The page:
Tuesday, October 21, 2003

Perfectly Paralyzed



One of my favorite blog writers posted a request for feedback on how to deal with a problem, which was multi-layered, but basically came down to dealing with her life-long struggle with depression. Since her post hit home hard, and moved me in the way that only a really good writer can, I was compelled to attempt an email in response. I must admit something, which you, dear reader, already know, and that is the temptation to procrastinate dealing with my own problems by escaping into others' is a bad habit which I indulge all too often. So, of course, I was shoving aside my own to-do list to write to this complete stranger about the intimate details of my own struggle with depression, but hey, I never promised I wouldn't one day implode under the weight of my own neuroses.



While dodging my work and occasionally plunging into the Halloween candy jar of bats, pumpkins, corn and skulls, I started thinking about how to respond to her. What exactly were the things that had helped me during my own struggle with depression?



As I started writing, I remembered one of the lessons that I'd learned during my seemingly endless therapy sessions: Perfectionism is one of the things holding me back from accomplishing so many things in life. That is not to say that I suffer from the delusion that I am perfect. Oh HO, that's a knee-slapper of an image. No, the way perfectionism rears its ugly head is in the way I must plot and plan every single little move before taking action, for fear that the action taken will be the wrong one.



For example, why haven't I painted the kitchen yet? I've lived in this house for over 10 years, and I am ashamed to tell you that there is a section of the kitchen that I have never painted. I don't mean that the walls looked perfectly fine and I just moved in. I mean that there was hideous wallpaper on the walls, I ripped it off willy-nilly, and then left the walls all naked and fuzzy from old wallpaper backing. Why not just clean them up and paint them? Well, that would require picking a color scheme. White with blue sponging? Light blue and get that pretty bird border I saw years ago to go around the top? But what if I want to hang up some of my collected tins? Wouldn't yellow work better in there with that collection on the walls? And what about that space over the archway, what if I want to put a shelf there? A border would look stupid in that small space if there is a shelf, too, but then why have a border at all if you skip that wall? Okay, no border again. How about picking a bold color for a change. Oh, but should it match the yellow walls of the next room, or at least transition into the next room somehow? Should I pick out some curtains and find a color in them I like and match that? Oh, but I like these white curtains that are already in there...AHHHHHH



Uh, you see my problem already, don't you? Hours and hours spend on such nonsense thinking over the years, and no action taken. I can't commit to a damn wall color, so don't even drive me demented trying to make big decisions. The drive to make the right decision, and do it exactly the right way, and have it come out perfect, paralyzes me into inaction. It's just as J has so wisely said - it's only when the pain of staying in one place outweighs the fear of moving on, that we take action. Oh, groan, that is too perfectly true about my whole life. So many decisions made based solely on fear and pain avoidance.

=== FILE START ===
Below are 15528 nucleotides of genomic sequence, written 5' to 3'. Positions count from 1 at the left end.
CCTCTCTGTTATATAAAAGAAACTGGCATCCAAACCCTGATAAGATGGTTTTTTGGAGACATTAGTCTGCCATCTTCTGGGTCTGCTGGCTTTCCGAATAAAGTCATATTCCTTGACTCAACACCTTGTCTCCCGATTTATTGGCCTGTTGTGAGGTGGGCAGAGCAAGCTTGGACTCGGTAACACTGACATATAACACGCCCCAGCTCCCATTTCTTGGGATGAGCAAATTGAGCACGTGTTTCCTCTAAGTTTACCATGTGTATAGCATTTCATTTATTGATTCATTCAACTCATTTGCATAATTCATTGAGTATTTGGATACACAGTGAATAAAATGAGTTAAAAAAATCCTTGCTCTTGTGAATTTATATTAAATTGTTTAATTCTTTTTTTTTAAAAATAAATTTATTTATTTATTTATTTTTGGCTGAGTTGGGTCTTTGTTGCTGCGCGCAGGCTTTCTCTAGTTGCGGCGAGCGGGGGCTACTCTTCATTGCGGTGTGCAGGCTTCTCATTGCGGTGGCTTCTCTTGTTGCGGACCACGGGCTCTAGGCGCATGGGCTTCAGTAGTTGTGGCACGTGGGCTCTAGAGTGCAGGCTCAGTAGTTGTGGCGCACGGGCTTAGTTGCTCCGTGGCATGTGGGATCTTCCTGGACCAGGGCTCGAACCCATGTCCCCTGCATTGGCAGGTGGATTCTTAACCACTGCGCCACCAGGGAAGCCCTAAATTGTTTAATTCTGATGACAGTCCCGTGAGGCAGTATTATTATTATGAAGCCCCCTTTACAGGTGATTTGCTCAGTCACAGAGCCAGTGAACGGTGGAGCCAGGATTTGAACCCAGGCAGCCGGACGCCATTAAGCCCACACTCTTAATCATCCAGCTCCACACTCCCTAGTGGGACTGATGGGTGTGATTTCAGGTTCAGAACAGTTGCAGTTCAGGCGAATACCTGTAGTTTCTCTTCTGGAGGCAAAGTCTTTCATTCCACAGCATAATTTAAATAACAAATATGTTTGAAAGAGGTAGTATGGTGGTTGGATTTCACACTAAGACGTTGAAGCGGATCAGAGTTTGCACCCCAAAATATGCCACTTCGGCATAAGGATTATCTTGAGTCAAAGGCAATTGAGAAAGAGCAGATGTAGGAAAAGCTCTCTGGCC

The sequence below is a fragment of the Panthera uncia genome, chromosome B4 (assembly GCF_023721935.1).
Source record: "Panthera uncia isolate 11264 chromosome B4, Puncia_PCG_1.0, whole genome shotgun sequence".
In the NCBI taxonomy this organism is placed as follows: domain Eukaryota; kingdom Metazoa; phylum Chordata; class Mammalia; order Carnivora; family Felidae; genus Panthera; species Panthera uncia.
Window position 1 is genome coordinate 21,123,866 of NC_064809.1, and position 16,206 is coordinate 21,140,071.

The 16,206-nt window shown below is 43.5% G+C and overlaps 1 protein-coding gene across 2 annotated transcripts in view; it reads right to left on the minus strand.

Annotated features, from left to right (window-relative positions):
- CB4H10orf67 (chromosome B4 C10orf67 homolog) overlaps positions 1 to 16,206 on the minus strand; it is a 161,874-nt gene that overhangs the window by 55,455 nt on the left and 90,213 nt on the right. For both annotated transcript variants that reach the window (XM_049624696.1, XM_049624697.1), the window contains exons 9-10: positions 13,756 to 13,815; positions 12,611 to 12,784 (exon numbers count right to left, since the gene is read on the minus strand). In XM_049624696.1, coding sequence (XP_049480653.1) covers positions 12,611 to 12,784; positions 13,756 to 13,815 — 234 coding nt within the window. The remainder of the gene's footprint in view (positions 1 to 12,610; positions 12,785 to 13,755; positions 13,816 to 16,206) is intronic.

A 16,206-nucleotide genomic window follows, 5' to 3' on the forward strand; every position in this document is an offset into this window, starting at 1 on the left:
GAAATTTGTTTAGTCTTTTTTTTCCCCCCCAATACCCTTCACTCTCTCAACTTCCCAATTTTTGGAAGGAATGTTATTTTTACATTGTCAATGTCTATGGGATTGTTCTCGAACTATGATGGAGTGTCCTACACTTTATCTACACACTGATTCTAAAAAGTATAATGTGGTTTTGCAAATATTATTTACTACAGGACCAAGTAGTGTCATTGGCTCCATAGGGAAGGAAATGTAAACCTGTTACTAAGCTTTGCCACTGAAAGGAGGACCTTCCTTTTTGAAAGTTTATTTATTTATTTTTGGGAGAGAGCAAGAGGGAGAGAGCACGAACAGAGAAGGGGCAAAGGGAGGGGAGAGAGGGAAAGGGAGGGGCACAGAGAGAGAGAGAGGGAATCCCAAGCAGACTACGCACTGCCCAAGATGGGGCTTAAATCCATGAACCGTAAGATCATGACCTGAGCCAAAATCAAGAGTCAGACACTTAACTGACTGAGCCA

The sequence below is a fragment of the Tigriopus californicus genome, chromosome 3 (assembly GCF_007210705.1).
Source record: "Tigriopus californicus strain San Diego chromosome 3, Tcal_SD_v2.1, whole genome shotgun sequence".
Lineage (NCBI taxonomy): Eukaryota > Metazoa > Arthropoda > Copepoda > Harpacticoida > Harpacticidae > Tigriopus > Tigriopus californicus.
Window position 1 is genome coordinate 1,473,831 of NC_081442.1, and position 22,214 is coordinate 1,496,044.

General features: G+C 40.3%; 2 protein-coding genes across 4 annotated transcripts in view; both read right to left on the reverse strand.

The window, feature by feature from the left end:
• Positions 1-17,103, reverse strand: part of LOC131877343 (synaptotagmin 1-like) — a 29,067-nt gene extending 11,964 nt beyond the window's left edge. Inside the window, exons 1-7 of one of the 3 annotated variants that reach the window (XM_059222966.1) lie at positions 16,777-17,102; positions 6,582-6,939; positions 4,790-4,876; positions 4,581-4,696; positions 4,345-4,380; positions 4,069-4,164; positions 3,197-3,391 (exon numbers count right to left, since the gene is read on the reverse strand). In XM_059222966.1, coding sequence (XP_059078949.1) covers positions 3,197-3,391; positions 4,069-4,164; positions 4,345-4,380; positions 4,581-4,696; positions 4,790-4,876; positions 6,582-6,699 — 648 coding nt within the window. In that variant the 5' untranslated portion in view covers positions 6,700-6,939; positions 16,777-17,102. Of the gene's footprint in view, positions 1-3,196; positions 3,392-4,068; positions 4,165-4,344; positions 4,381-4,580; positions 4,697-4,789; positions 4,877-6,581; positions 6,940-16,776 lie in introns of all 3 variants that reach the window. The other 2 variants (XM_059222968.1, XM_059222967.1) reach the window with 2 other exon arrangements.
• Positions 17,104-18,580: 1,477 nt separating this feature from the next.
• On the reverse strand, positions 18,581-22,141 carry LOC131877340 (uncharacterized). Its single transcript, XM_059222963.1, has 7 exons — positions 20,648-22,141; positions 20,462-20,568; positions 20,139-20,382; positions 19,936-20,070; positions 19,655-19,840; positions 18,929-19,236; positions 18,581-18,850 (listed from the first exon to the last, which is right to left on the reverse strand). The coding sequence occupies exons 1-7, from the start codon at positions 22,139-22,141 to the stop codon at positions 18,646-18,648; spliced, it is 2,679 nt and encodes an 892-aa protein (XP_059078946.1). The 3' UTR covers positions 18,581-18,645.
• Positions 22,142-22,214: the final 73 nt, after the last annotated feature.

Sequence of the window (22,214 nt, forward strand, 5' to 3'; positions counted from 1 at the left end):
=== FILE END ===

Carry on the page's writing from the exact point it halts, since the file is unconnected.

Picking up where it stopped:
I must say, in my own defense (not that anyone is attacking me but ME), that I've tried to make some strides towards picking an action, committing to the plan, and deciding to let the chips fall where they may. And there have been some big decisions made in that direction. Like asking Lydia to move out when her behavior became intolerable. Oh, yeah, that was based on the pain of her staying outweighing the pain of what would happen if I asked her to leave. Well, okay, not a perfect example, but give me a break, I'm on a sugar high here.



I did decide to throw caution to the wind for a change and embark on a relationship with J, which was a nice change of pace for my usually timidity-stifled romantic life. And that was not a decision based on pain avoidance, but of deciding to laugh in the face of fear of rejection, take the risk, kiss the boy.



It's not that the perfectionism thing doesn't still hang me up, but I'm making strides. It used to be that I would never practice something I'd never tried before in front of other people, for fear of being ridiculed for doing it badly. How stupid, right? How can anyone expect to do something perfectly on the first go, but that would complete me flummox me to the point that I would refuse to try things. Lately, I've tried my hand in a softball batting cage, I've sung in front of people, I've even taken the plunge with a cold reading on the radio, announcing the weather on a small am station for the first time in years. The more things I try, the more I feel in better control of situations, and the less time I spend fretting over the most minute decisions.



As a matter of fact, as soon as we get J through his surgery and healing period, I'm going back to the home improvement projects, and I'm going to paint that damn kitchen. I don't care what color, if I'm in a purple with yellow polka-dots mood that day, so be it. Who the fuck cares, anyway? It'll only be covered with spaghetti sauce spatters and spiderwebs soon anyway. I should save all this nervous brain energy for the big decisions. Like the living room couch pillow colors.



Kidding, I'm just kidding!


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